Matteo Cesari, MD, PhD is Chargé de Mission at the Gérontopôle of the Centre Hospitalier Universitaire de Toulouse, researcher at the INSERM UMR1027, and Professor at the Université de Toulouse III Paul Sabatier (Toulouse, France). He is Editor-in-Chief of the Journal of Frailty & Aging. Reblogged from the British Geriatrics Society Blog
Our societies are ageing. The number of older people is steadily growing, threatening the sustainability of public services including healthcare. Age-related chronic and disabling conditions not only adversely influence older people’s quality of life, but also represent a burden for public health expenditures. It is a fact that something has to be done in order to prevent the (often irreversible) loss of physical function that occurs with advancing age. If we are to accomplish such an ambitious task, a major revision is needed in our approach to older people and, consequently, in the concept of geriatric medicine. Continue reading →
Professor Tom Downes is consultant geriatrician and has expertise in the design of acute interface geriatric care. He is the Clinical Lead for Quality Improvement at Sheffield Teaching Hospitals. Saira Ghafur is a Quality Improvement and Leadership Fellow and Respiratory Registrar at Sheffield Teaching Hospitals NHS Foundation Trust. Reblogged from the British Geriatrics Society blog.
‘Something as mundane as a checklist can be a powerful tool for simplifying the complexity of the world and, in the context of medical procedures, save lives’ Atul Gawande 2010
International studies have indicated that approximately 10% of all patients who are admitted to hospital suffer some form of adverse event (AE)- defined as an unintended harm to a patient resulting in injury, death or a prolonged admission. Older people are more likely to suffer AEs and the consequences of these are often more severe in frail, older patients. Continue reading →
Graciela Muniz-Terrera is a Senior Investigator Scientist at the MRC Lifelong Health and Ageing Unit at UCL. Reblogged from the British Geriatrics Society Blog
The terminal decline hypothesis suggests an acceleration of rate of cognitive decline before death, although information about the onset of faster decline is inconsistent and varies by ability examined. The identification of factors that may delay such onset is crucial for policy implementation, as such delay would imply that individuals spend a shorter period of time in the fast declining stages of life. Education is a modifiable risk factor usually considered as a proxy for cognitive reserve that has been shown to be associated with cognitive function and, in a few American studies, has also been shown to be associated with a later onset of pre-clinical dementia. Continue reading →
Professor Pat Schofield leads research around pain, ageing and dementia at the University of Greenwich. She is the Chair of the Pain in Older People SIG at the British Pain Society. She describes the development and initial trial of a new Pain App that is targeted at frail, older patients. This has been re-blogged from the British Geriatrics Society blog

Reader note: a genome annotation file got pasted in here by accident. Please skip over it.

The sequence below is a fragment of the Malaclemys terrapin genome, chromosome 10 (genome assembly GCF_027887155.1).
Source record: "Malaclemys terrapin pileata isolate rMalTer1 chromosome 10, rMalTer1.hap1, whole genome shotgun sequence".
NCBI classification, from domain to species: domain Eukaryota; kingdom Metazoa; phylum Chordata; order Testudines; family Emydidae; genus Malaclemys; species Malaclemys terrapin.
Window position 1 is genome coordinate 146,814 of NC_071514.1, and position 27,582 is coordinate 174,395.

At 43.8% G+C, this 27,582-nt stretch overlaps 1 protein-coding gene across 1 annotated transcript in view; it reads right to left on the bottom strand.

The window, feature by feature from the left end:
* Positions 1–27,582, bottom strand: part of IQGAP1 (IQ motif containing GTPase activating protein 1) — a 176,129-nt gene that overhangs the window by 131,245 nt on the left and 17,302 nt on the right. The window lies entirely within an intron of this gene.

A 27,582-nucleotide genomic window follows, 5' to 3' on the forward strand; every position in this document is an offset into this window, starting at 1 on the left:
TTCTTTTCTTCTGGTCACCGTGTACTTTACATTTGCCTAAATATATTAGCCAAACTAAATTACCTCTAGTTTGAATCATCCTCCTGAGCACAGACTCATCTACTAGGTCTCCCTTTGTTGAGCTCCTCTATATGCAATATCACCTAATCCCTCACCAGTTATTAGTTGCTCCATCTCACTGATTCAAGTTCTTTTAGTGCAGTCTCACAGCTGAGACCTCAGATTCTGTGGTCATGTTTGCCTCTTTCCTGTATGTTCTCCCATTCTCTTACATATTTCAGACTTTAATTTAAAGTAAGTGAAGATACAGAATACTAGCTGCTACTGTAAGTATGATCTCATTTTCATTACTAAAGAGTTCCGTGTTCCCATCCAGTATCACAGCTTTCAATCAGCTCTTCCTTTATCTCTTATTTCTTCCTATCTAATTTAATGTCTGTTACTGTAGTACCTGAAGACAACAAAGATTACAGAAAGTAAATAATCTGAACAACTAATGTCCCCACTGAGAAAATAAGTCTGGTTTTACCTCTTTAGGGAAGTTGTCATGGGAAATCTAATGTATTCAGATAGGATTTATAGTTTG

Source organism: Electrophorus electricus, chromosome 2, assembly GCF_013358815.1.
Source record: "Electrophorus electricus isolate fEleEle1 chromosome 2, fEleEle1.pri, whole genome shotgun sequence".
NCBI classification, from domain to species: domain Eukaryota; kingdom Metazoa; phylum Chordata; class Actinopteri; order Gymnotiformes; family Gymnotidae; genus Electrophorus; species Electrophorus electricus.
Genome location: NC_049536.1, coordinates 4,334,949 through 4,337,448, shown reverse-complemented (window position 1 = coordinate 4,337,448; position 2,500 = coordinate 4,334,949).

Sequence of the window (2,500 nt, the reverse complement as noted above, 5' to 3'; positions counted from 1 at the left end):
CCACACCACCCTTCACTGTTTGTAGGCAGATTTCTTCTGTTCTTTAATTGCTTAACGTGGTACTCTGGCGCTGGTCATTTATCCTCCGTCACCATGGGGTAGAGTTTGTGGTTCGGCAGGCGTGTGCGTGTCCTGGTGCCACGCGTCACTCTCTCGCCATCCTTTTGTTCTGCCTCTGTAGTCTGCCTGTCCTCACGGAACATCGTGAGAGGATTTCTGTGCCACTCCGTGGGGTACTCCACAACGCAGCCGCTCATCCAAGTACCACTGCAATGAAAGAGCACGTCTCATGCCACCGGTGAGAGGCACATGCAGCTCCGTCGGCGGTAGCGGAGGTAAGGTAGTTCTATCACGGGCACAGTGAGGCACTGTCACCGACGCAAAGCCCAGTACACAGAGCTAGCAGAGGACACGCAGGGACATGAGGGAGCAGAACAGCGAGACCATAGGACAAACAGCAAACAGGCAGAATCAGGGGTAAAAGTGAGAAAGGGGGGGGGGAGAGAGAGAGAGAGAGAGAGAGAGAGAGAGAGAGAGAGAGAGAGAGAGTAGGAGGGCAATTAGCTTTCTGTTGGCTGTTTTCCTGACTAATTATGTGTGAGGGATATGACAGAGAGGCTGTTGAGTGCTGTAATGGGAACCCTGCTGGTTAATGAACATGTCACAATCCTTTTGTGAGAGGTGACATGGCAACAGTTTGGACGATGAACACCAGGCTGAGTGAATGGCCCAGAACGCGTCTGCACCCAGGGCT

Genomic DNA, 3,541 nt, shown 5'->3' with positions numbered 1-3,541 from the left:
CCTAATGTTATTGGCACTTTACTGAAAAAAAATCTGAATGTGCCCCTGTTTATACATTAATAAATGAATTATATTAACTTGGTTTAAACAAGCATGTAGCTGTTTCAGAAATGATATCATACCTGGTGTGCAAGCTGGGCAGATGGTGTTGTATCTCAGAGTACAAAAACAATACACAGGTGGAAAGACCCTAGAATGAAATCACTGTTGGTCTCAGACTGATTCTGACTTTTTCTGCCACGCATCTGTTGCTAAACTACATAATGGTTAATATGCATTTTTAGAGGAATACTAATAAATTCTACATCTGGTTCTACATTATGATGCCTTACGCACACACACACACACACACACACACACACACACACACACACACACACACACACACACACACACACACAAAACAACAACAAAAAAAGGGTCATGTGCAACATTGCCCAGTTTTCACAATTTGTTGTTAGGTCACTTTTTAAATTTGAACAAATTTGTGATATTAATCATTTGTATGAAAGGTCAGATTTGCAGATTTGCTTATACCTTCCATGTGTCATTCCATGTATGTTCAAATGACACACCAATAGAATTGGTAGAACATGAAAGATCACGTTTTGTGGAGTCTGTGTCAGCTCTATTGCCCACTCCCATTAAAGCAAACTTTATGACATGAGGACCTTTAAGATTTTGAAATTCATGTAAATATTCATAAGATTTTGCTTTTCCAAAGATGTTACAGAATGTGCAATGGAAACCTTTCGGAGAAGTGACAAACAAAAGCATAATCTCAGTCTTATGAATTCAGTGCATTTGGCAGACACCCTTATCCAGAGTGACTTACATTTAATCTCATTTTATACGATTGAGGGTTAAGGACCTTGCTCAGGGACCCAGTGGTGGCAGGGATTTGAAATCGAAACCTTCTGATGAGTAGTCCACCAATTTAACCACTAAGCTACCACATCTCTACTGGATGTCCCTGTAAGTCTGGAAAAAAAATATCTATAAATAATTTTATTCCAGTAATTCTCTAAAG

Pain in the older population is a common problem, and can be under-recognised and under-treated. Recent prevalence studies suggest that chronic pain exists in over 50% of community dwelling older adults and this increases to over 80% when we look at those living in long term care. We also know that the incidence of dementia in the UK and the rest of the world is high and set to increase significantly over the next 20 years. Continue reading →
Prof Margda Waern, psychiatrist and professor at the Sahlgrenska Academy, University of Gothenburg. This has been re-blogged from the British Geriatrics Society blog
Health benefits related to mild to moderate alcohol consumption include better cardiac and cerebrovascular health, decreased risk of dementia and improved quality of life. This might help to explain why we are nowadays less likely to discontinue drinking as we age. There may, however, be a down side. Over-consumption of alcohol can increase risk of cognitive impairment, self-neglect and falls. Considering this, it is surprising that we know so little about the extent to which older people engage in potentially harmful drinking.
I was part of a group of researchers at the University of Gothenburg in Sweden who set out to study at-risk alcohol consumption in older people. We did this using data from two long-running surveys on health and ageing: theH70 study and the Prospective Population Study of Women. We compared at-risk drinking in two groups of 75-year-olds: 303 persons born in 1901, and 753 born three decades later in 1930. Participants were asked about their intake of beer, wine and spirits; at-risk drinking was defined as ≥ 100g/week (corresponding roughly to more than 2 drinks/day). We found at-risk drinking in 19% of men who took part in the mid-seventies study, compared with 27% of those who participated in 2005. There was a tenfold increase in at-risk drinking in women, from 0.6 % in 1976 to 10% in 2005.
We concluded that alcohol consumption has changed markedly in 75 year olds, especially in women. It is important to note that the study was set in Scandinavia, where gender differences may be less pronounced than in other parts of Europe. Studies are needed in varied settings in order to evaluate the health implications of changing trends in alcohol consumption in later life.